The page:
The Pianist captures the savagery of the inflicted wound
On the Jewish soul; will we ever again be healthy and sound
After the all-time attempt to swallow our people whole?
A more savage wound could not have been wrought
By the willing executioners of the Devil’s thoughts,
Who succeeded in the tertiation of our small, abused nation.
Excellently playing their parts, the actors reconstruct that hell.
It’s not for the viewer who wants his sensitivities spared:
Omnipresent danger creates a hard film to watch.
A recent segment of Jewish history it well tells:
All-pervading, the hateful Nazi spirit charges the air.
Ugly fulfillment in morbid imagination’s dread deeds,
The camera catches: it portrays a people of broken reeds.
But it’s not overdone.
The pianist desires to live and have fun:
His romance with a Polish girl turns forlorn,
Terminates under evil’s lengthening shadow;
The ‘final solution’, pregnant in hate-filled readiness,
Awaits to unleash on Europe its saddest morn.
Radical racial laws forbid ‘mixing,’
Seal all Jews inside the ghetto,
Lock all doors of life to the condemned Jews;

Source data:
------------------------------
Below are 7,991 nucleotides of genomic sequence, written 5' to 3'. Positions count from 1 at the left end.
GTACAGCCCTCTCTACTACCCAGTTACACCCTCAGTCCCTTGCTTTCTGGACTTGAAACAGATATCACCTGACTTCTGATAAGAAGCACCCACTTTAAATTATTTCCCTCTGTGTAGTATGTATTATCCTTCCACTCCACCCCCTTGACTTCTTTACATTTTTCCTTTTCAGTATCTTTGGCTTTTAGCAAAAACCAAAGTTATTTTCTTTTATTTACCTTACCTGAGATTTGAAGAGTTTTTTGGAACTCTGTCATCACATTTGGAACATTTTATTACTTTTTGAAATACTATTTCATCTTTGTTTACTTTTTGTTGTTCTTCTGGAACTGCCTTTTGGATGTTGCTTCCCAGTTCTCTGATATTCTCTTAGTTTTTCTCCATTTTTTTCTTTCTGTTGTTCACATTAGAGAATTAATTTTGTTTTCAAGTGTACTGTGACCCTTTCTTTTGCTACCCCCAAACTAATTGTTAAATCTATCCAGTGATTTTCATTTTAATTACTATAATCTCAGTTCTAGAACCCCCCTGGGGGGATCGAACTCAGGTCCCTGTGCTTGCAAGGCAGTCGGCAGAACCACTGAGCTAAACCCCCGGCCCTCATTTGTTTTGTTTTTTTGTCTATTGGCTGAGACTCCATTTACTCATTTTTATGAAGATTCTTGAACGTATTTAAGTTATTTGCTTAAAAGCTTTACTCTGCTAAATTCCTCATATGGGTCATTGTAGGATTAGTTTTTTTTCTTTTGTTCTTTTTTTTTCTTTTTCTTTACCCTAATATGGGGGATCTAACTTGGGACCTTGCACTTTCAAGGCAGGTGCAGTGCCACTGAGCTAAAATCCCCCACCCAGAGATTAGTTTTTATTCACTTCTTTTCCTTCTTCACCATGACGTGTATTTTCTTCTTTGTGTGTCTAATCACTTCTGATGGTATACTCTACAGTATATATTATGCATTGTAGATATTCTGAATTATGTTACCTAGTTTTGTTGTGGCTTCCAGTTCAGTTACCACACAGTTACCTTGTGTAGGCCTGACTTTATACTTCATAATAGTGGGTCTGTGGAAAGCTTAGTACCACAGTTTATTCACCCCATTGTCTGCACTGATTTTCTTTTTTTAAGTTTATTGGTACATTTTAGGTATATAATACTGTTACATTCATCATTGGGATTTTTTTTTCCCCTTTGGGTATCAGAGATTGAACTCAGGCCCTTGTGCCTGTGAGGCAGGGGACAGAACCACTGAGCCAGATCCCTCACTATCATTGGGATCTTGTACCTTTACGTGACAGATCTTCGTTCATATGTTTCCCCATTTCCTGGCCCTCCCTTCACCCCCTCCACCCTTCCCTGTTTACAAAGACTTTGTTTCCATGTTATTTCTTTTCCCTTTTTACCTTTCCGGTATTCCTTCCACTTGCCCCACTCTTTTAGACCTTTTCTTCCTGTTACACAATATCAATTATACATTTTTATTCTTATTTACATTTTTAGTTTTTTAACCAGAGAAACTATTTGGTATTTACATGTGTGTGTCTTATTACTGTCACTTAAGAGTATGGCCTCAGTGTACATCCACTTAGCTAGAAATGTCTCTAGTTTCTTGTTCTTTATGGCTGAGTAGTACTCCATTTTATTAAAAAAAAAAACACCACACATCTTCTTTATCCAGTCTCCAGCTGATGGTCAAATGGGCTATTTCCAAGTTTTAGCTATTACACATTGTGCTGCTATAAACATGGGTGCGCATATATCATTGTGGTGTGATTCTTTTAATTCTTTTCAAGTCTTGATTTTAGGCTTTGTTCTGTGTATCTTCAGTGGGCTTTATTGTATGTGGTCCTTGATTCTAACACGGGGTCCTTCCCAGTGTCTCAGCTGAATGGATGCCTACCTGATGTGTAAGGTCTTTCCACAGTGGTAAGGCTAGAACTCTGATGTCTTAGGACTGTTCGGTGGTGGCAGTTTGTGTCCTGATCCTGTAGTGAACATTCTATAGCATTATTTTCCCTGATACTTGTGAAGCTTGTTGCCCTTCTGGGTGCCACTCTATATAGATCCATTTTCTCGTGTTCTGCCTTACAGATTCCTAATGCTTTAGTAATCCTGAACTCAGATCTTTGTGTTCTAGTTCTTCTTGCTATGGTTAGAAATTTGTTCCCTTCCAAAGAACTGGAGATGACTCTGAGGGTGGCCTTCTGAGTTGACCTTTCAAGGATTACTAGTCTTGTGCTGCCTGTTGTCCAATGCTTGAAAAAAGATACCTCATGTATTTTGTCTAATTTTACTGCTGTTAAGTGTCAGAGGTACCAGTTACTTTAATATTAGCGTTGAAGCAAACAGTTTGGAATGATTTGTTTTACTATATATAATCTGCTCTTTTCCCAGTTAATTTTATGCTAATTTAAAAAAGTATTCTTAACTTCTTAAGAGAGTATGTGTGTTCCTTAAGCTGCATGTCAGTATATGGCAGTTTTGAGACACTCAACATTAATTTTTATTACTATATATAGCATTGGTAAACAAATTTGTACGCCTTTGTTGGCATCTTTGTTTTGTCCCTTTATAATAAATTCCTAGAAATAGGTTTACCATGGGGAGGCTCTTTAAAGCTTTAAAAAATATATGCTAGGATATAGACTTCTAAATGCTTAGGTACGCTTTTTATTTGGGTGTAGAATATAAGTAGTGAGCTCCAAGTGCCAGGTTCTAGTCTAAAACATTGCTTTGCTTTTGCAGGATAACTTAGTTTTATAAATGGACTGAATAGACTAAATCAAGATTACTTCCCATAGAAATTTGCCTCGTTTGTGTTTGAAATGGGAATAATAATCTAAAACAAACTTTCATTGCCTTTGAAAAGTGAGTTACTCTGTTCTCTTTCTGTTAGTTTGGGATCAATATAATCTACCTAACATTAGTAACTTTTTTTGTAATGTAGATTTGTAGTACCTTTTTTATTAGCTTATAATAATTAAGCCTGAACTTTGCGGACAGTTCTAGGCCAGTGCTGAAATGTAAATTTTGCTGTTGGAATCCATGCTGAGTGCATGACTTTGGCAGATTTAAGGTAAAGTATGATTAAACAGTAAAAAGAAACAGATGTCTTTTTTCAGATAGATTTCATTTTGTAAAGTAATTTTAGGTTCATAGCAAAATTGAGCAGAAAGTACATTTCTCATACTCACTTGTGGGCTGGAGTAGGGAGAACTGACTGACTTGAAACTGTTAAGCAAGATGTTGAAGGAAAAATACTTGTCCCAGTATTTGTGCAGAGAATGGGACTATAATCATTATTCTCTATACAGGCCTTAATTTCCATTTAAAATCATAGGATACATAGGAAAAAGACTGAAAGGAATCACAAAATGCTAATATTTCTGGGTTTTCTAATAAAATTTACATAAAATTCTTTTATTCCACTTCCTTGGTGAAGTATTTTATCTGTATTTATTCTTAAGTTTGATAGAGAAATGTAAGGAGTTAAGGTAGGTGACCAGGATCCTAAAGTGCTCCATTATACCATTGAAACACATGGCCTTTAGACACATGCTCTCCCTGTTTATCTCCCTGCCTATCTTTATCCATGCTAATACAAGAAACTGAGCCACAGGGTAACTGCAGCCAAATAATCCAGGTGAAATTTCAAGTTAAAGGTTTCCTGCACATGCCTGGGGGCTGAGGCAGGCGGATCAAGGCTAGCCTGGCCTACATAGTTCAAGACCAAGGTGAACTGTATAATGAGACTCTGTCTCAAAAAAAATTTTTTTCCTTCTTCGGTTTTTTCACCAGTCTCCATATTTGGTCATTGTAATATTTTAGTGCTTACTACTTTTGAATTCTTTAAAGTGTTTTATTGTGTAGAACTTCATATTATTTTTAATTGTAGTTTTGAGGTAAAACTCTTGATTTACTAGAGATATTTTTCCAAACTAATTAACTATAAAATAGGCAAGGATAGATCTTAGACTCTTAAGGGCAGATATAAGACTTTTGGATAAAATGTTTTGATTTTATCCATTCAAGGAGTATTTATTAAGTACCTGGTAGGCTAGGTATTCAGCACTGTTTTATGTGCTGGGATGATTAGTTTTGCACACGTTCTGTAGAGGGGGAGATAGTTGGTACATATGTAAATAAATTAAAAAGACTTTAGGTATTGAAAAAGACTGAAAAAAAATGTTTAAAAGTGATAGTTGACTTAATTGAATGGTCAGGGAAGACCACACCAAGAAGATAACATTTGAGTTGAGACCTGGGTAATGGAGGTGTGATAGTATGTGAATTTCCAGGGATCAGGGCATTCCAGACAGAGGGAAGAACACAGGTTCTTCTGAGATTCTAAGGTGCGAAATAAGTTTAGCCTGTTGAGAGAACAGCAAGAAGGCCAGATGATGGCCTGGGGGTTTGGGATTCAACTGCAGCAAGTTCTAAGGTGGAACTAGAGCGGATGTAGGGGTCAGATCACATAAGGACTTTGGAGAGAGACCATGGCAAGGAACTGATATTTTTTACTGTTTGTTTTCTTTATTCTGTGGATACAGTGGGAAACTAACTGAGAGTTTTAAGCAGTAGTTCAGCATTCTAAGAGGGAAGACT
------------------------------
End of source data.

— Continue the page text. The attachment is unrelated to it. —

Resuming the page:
Their dire fate psychopaths are at liberty to choose.
I wonder in the Germany of Hitler’s generation,
If total mental and moral derangement
Wasn’t the condition of the entire population.
The transported viewer in his mind’s eye
Visits war-torn Warsaw and the ghetto people
Doomed to die. Endlessly the question rhetorically implores:
Why, oh why, the closing of all human doors
As torrents of blood from butchers’ knives pour?
Great theologians and historians, writers of every hue,
Strike explanational dumbness by evil’s mystery,
At eternity’s producing Israel’s greatest all-time enemy,
At worldwide indifference to the eradication of the Jew.
I find difficulty in facing that part of Jewish history:
The film’s sensitivity solemnly speaks to me,
Another never-to-be-forgotten reminder